• Server names, Domain Name System (DNS) names, and IP addresses can potentially be exposed outside of the internal network.

  • Users might be unable to access Web sites and other resources.

The services architecture illustrated shows the most complex option for deploying services across the three different types of sites: Intranet, partner Web, and the company Internet site. Dedicated and partitioned services are deployed for the partner Web site. A separate instance of the Managed Metadata service application is deployed for exclusive us by the authoring site collection and published Internet site.

A much simpler alternative is to deploy one set of service applications and to share each service, as needed, across the sites. This architecture relies on security trimming to show only content that users have access to. The following diagram illustrates this simpler approach.

Services architecture

The primary design decision for deploying service applications is how broadly to spread the organization taxonomy. Services architecture can be simplified by sharing managed metadata, user profile, and search across all Web apps and relying on security trimming to manage access to content. In the simplified architecture described in this article, one instance of the Managed Metadata service is shared across all sites. However, with this configuration all users have access to the corporate taxonomy. Solution architects must decide whether to implement multiple instances of the Managed Metadata service. They’ll also need to decide how broadly to share the User Profile data.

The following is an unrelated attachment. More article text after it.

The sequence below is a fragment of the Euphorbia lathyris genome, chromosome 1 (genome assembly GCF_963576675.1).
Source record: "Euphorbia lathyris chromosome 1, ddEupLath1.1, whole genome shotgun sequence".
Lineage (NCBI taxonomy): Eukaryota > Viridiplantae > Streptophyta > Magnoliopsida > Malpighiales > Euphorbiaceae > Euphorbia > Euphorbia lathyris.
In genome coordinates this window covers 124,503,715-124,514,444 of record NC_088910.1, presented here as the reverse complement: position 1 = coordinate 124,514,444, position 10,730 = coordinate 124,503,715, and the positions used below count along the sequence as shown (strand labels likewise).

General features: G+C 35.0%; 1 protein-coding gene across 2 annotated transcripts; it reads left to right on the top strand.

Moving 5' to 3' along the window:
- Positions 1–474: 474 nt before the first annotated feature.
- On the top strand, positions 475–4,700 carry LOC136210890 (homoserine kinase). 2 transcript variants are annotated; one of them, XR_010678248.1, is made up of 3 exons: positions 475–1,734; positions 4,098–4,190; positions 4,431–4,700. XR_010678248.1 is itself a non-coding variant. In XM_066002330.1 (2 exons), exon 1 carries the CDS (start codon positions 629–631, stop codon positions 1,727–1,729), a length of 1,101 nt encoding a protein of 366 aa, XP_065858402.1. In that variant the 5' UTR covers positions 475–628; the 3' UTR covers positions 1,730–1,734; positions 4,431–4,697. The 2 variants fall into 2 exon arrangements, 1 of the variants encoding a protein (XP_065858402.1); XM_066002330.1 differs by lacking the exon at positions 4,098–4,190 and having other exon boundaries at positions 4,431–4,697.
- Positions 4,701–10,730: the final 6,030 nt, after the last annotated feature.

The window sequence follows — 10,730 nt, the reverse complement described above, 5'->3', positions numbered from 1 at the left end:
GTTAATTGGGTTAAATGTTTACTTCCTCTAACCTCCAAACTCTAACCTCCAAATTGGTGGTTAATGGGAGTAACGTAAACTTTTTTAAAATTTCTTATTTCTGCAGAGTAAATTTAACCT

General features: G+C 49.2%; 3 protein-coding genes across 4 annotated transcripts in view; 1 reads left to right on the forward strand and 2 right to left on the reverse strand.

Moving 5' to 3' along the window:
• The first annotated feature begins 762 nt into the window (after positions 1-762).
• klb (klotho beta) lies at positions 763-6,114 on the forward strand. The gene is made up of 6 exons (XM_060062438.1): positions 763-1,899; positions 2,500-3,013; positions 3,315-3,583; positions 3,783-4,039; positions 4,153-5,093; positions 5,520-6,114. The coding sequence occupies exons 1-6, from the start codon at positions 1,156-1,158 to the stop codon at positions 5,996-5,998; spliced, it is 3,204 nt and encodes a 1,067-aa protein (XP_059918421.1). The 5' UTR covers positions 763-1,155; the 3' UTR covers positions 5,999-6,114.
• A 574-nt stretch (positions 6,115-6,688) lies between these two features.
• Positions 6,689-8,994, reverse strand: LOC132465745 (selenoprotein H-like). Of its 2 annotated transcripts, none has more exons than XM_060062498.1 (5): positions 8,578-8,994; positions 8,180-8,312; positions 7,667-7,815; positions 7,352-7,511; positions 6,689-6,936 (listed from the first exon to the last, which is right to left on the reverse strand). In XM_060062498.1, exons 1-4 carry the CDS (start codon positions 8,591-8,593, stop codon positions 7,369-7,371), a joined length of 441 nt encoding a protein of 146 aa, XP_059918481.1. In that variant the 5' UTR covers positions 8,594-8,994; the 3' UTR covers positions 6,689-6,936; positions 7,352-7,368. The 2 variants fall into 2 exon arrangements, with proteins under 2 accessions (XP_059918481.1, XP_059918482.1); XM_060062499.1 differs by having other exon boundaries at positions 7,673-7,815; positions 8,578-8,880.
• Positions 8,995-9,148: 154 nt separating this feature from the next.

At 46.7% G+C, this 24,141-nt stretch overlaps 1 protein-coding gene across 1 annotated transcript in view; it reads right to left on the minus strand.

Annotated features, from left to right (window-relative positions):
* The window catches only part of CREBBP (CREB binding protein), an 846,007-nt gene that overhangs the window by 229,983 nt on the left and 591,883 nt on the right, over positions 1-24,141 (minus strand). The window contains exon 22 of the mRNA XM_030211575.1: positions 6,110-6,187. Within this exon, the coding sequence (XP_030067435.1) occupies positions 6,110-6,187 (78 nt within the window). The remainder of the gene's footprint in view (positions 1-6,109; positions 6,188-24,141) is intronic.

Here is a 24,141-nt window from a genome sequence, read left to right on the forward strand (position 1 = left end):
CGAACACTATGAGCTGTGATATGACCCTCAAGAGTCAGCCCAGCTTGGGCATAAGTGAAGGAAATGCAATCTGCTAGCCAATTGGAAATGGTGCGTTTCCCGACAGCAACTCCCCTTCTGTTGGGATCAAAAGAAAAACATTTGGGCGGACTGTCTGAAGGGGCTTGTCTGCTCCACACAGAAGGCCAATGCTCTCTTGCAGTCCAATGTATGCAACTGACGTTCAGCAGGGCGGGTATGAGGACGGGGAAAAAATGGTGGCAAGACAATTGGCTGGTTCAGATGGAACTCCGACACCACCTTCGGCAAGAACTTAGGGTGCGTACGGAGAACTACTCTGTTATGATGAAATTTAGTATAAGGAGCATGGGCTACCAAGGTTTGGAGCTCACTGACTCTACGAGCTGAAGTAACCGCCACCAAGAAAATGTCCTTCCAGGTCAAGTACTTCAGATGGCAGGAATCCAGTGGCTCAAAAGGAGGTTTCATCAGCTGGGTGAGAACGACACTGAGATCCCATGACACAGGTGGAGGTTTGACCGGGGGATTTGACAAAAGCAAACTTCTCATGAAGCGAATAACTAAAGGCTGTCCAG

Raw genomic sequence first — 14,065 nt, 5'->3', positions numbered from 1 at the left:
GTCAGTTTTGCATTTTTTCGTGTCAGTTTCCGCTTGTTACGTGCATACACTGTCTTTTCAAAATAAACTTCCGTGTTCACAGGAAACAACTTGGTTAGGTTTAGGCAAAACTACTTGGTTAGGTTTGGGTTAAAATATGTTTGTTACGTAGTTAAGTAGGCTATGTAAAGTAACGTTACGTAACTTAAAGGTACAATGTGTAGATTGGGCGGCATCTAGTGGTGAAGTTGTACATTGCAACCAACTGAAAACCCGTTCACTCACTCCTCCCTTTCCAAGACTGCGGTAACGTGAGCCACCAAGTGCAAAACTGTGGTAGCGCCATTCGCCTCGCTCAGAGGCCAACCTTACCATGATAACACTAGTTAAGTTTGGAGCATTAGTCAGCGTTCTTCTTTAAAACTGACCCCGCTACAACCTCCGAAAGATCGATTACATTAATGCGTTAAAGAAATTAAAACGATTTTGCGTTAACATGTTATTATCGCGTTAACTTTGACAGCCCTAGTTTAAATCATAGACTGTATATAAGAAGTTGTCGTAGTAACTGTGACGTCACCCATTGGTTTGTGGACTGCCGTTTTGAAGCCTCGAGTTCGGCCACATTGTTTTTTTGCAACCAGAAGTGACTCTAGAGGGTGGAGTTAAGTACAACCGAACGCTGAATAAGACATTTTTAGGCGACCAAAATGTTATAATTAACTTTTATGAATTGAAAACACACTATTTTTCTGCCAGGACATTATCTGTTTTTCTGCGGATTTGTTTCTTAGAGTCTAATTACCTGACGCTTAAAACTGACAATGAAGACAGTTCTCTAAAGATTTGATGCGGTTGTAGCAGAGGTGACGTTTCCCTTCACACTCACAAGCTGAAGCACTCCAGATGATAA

For the partner Web site (custom group on Farm 1), the minimum services prescribed by the design sample are Search and Managed Metadata. If you add Office Web Apps to the group of services used by the partner Web site, ensure that you have the appropriate licenses for all users of this site, including partners. The User Profile service application is not included by the design sample to prevent partner users from browsing people data in the organization.

In the simplified architecture, partners have access to the entire corporate taxonomy and can browse people data in the organization. However, search limits results to sites and content that partners have access to.

If your partner sites require content isolation between projects, deploying dedicated and partitioned service applications is a good choice, as illustrated in the design sample. This increases the complexity of the services architecture but ensures that partners do not have access to metadata associated with the Intranet content or even other projects within the partner Web site.